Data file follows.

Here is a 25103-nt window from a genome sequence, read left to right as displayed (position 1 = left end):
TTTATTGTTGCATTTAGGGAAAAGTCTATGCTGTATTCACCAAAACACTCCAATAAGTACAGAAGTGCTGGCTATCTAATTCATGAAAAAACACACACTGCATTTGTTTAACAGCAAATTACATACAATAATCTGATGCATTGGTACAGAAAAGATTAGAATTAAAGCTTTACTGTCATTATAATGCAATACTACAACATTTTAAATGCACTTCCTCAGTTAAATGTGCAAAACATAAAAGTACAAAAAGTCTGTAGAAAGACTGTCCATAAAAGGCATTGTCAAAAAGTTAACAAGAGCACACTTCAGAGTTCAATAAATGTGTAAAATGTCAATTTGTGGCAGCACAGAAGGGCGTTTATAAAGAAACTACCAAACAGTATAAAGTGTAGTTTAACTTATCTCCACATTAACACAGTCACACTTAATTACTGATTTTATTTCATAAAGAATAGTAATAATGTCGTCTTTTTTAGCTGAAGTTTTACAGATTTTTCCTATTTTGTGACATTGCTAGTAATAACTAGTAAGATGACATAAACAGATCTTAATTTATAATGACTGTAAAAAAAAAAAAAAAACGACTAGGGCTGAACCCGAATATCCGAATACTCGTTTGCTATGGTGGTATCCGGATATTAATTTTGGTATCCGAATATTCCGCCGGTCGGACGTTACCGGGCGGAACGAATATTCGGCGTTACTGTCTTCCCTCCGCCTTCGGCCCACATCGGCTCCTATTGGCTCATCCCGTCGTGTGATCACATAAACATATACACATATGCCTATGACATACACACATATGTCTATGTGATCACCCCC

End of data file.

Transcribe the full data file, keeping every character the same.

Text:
Here is a 25103-nt window from a genome sequence, read left to right as displayed (position 1 = left end):
TTTATTGTTGCATTTAGGGAAAAGTCTATGCTGTATTCACCAAAACACTCCAATAAGTACAGAAGTGCTGGCTATCTAATTCATGAAAAAACACACACTGCATTTGTTTAACAGCAAATTACATACAATAATCTGATGCATTGGTACAGAAAAGATTAGAATTAAAGCTTTACTGTCATTATAATGCAATACTACAACATTTTAAATGCACTTCCTCAGTTAAATGTGCAAAACATAAAAGTACAAAAAGTCTGTAGAAAGACTGTCCATAAAAGGCATTGTCAAAAAGTTAACAAGAGCACACTTCAGAGTTCAATAAATGTGTAAAATGTCAATTTGTGGCAGCACAGAAGGGCGTTTATAAAGAAACTACCAAACAGTATAAAGTGTAGTTTAACTTATCTCCACATTAACACAGTCACACTTAATTACTGATTTTATTTCATAAAGAATAGTAATAATGTCGTCTTTTTTAGCTGAAGTTTTACAGATTTTTCCTATTTTGTGACATTGCTAGTAATAACTAGTAAGATGACATAAACAGATCTTAATTTATAATGACTGTAAAAAAAAAAAAAAAACGACTAGGGCTGAACCCGAATATCCGAATACTCGTTTGCTATGGTGGTATCCGGATATTAATTTTGGTATCCGAATATTCCGCCGGTCGGACGTTACCGGGCGGAACGAATATTCGGCGTTACTGTCTTCCCTCCGCCTTCGGCCCACATCGGCTCCTATTGGCTCATCCCGTCGTGTGATCACATAAACATATACACATATGCCTATGACATACACACATATGTCTATGTGATCACCCCC